Regarding the biologic effects of the treatment, only simvastatin reduced serum ubiquinone levels, although the difference between groups did not remain significant when ubiquinone level was expressed as a ratio to the LDL cholesterol level. This is not surprising because serum ubiquinone is thought to be essentially transported by LDL, and simvastatin treatment resulted in a slightly larger decrease in LDL than did fenofibrate. On the other hand, it is noteworthy that fenofibrate treatment did not result in any decrease in ubiquinone despite significant decrease in LDL, which does not seem to be in agreement with the LDL-ubiquinone theory. The data even suggest that the amount of ubiquinone per LDL molecule was increased in the fenofibrate group, which could be in agreement with the report that fibrate derivatives increase the synthesis of ubiquinone (27). Further studies are thus warranted to examine more specifically the relations between lipoproteins and ubiquinone, as well as their alterations by the lipid-reducing interventions. It is noteworthy, however, that the ratio of ubiquinone to LDL has been presented as an important risk factor of atherosclerosis (28). Ubiquinone is indeed considered a potent antioxidant (29) that may protect LDL from oxidative alteration (30). It can therefore be said that, in terms of prevention of atherosclerosis through alteration of this ratio, the two treatments tested in that study may be complementary. Actually, if the statin reduces LDL more than the fibrate but alters ubiquinone, fenofibrate seems to increase ubiquinone. In turn, fenofibrate, but not simvastatin, reduces triglycerides and fibrinogen, two major risk factors for CHD. A logical conclusion should be that the association of the two agents may constitute an original and potent cardioprotective approach, especially in coronary patients with mixed dyslipidemia. An important condition, however, should be that for a given dosage of each drug, no major deleterious side effects would occur, which remains to be demonstrated. Further studies are warranted to examine the point.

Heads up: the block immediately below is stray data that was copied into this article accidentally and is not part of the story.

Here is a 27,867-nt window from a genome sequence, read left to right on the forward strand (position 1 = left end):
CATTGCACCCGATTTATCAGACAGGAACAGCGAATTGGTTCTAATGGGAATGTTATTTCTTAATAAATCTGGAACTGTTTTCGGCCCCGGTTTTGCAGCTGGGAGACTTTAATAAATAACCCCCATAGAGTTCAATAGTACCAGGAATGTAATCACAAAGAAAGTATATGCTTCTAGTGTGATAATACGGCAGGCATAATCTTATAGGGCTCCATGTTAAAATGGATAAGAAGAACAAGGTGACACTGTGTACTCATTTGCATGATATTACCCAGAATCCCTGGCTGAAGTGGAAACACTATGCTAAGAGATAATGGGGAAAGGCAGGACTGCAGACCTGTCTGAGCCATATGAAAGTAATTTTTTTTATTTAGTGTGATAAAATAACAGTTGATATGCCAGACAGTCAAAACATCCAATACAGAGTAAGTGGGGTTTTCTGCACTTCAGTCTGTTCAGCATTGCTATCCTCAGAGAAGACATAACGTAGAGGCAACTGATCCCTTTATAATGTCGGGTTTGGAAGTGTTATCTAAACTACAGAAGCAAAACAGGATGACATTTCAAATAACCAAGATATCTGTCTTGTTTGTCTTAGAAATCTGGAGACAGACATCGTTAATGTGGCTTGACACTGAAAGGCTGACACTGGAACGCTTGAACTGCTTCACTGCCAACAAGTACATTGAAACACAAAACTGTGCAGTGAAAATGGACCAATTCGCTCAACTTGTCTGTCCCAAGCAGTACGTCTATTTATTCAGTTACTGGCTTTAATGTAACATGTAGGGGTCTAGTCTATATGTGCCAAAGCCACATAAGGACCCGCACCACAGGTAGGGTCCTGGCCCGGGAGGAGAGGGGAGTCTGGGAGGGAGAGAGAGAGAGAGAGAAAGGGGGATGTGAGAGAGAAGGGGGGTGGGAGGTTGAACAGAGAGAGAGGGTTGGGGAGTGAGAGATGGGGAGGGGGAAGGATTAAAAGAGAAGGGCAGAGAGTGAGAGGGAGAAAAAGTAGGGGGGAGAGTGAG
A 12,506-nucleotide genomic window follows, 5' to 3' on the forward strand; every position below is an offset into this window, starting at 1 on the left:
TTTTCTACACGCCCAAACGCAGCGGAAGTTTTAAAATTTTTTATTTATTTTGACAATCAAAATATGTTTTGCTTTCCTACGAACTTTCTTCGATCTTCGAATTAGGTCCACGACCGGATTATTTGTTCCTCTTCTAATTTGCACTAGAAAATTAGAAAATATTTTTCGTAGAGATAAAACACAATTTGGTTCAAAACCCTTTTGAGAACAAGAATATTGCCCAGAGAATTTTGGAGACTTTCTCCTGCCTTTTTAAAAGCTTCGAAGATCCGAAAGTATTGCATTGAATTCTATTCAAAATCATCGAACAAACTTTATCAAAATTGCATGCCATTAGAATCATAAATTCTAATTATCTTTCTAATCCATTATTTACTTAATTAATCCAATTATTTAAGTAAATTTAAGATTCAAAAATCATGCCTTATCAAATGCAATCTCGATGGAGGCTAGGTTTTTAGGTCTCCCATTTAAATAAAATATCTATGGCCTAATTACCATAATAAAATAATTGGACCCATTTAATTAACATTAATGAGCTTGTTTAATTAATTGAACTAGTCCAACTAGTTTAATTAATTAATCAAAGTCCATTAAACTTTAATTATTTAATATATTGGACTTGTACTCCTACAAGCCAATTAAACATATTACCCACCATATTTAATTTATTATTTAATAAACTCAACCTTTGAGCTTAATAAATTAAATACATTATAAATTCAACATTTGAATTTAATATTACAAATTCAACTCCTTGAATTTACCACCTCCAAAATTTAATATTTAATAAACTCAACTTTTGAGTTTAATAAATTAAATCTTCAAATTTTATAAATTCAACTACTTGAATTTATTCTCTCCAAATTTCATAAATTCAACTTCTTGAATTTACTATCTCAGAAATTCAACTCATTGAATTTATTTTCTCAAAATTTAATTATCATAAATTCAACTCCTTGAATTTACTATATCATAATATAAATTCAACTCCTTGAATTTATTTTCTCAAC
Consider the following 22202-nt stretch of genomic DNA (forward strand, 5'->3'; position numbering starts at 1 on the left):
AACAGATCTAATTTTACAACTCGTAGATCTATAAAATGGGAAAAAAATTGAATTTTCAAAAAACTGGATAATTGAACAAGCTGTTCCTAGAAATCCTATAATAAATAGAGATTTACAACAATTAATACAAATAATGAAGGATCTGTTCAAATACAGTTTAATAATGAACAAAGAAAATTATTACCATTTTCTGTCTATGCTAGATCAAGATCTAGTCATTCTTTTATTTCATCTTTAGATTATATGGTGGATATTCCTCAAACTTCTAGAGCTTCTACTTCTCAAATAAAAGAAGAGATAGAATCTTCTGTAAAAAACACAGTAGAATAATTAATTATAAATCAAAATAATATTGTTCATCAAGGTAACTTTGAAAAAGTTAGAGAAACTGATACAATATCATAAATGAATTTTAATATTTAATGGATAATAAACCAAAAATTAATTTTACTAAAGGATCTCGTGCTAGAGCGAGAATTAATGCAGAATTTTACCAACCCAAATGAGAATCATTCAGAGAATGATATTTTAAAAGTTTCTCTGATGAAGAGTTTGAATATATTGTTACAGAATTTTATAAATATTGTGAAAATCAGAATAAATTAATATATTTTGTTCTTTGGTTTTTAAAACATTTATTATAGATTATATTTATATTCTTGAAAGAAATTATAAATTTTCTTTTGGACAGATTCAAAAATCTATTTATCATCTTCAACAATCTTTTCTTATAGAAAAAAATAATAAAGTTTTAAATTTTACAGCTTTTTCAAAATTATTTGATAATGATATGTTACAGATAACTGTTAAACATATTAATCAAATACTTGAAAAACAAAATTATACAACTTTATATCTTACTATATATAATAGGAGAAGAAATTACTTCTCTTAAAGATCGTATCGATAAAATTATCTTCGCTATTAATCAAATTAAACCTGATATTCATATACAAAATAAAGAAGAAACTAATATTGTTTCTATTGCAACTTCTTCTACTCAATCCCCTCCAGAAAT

Simvastatin and left ventricular dysfunction